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This image from NASA's Curiosity rover shows the open inlet where powdered rock and soil samples will be funneled down for analysis.
09.12.2012
Say 'Ahh' on Mars
This image from NASA's Curiosity rover shows the open inlet where powdered rock and soil samples will be funneled down for analysis. It was taken by the Mars Hand Lens Imager (MAHLI) on Curiosity's 36th Martian day, or sol, of operations on Mars (Sept. 11, 2012). MAHLI was about 8 inches (20 centimeters) away from the mouth of the Chemistry and Mineralogy (CheMin) instrument when it took the picture. The entrance of the funnel is about 1.4 inches (3.5 centimeters) in diameter. The mesh screen is about 2.3 inches (5.9 centimeters) deep. The mesh size is 0.04 inches (1 millimeter). Once the samples have gone down the funnel, CheMin will be shooting X-rays at the samples to identify and quantify the minerals.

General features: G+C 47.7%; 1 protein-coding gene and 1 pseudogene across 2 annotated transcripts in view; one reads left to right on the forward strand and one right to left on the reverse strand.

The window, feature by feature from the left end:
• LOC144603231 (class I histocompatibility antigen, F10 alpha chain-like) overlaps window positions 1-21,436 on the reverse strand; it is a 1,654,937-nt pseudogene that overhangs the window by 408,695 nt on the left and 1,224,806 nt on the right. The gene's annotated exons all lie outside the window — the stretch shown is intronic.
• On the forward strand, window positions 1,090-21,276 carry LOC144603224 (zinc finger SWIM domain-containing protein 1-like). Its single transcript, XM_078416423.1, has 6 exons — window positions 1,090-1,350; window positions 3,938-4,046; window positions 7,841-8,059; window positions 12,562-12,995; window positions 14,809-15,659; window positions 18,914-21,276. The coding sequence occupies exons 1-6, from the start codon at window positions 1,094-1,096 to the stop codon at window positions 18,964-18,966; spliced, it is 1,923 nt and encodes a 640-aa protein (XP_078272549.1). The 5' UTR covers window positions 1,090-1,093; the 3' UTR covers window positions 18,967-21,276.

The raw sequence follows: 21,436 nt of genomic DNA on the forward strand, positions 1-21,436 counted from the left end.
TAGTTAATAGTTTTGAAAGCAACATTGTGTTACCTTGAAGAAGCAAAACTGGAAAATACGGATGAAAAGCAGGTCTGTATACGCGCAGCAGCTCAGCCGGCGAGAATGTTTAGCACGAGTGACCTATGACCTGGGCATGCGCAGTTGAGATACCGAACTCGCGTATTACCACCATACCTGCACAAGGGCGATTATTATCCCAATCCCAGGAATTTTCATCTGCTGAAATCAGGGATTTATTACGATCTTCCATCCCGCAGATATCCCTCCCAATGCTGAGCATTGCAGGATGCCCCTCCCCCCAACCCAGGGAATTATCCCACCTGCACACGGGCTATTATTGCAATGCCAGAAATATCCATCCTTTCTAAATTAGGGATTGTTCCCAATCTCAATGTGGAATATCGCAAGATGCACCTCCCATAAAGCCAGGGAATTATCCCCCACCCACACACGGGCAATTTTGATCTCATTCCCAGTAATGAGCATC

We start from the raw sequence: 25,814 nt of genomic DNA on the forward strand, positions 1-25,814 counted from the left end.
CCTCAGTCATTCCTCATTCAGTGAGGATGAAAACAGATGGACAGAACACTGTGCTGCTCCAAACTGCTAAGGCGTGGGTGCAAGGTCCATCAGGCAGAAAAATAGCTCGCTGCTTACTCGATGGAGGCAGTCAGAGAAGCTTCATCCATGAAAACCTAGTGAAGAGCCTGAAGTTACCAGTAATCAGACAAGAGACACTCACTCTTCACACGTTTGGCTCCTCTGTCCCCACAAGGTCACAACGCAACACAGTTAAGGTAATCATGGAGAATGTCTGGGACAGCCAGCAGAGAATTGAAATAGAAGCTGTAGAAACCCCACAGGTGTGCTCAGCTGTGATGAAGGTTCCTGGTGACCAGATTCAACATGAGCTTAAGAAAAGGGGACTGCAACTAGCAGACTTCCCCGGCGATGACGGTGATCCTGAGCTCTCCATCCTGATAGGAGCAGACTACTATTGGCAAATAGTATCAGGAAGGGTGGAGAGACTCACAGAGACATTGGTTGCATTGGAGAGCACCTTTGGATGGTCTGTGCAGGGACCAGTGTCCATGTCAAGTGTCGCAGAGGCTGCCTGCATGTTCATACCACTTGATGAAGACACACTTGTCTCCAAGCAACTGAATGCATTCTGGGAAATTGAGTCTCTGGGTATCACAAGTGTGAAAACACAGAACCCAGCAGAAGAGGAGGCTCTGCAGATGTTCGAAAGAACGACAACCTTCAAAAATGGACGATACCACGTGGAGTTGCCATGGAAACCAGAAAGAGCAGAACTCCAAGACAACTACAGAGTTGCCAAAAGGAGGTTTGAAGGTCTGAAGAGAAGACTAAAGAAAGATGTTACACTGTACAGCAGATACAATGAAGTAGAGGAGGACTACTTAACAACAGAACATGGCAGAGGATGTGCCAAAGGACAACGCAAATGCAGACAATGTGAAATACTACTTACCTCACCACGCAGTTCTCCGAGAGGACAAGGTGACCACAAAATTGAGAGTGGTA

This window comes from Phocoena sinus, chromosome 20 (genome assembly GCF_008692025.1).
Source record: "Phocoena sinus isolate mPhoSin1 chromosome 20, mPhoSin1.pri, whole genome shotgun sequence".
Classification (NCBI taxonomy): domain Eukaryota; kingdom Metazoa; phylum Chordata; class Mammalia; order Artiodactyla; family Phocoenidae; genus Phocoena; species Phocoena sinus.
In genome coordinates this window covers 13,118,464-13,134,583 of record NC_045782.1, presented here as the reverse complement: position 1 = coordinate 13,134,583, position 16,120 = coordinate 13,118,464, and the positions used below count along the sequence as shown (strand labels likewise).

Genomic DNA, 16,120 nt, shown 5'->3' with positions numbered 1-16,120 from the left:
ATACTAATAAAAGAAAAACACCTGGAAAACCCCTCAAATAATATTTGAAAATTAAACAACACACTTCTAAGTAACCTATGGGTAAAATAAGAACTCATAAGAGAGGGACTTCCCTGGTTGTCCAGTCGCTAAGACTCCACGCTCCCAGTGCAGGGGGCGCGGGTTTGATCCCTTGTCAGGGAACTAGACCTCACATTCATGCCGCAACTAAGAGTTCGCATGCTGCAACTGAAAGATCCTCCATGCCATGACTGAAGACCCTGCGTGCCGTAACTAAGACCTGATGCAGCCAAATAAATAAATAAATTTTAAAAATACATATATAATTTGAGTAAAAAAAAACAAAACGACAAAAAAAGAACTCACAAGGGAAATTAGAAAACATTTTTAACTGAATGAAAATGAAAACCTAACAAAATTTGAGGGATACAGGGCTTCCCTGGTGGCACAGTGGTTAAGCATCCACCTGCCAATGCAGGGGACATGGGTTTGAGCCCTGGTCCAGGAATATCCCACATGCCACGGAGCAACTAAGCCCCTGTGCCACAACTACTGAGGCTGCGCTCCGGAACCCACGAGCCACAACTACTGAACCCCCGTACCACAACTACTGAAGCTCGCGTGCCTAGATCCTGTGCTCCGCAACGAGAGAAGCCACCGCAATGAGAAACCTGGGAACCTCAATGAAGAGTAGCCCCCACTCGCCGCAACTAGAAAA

Engineers and scientists use images like these to check out Curiosity's instruments. This image is a composite of eight MAHLI pictures acquired at different focus positions and merged onboard the instrument before transmission to Earth; this is the first time the MAHLI performed this technique since arriving at Curiosity's field site inside Gale Crater. The image also shows angular and rounded pebbles and sand that were deposited on the rover deck during landing on Aug. 5, 2012 PDT (Aug. 6, EDT).

Image Credit: NASA/JPL-Caltech/MSSS

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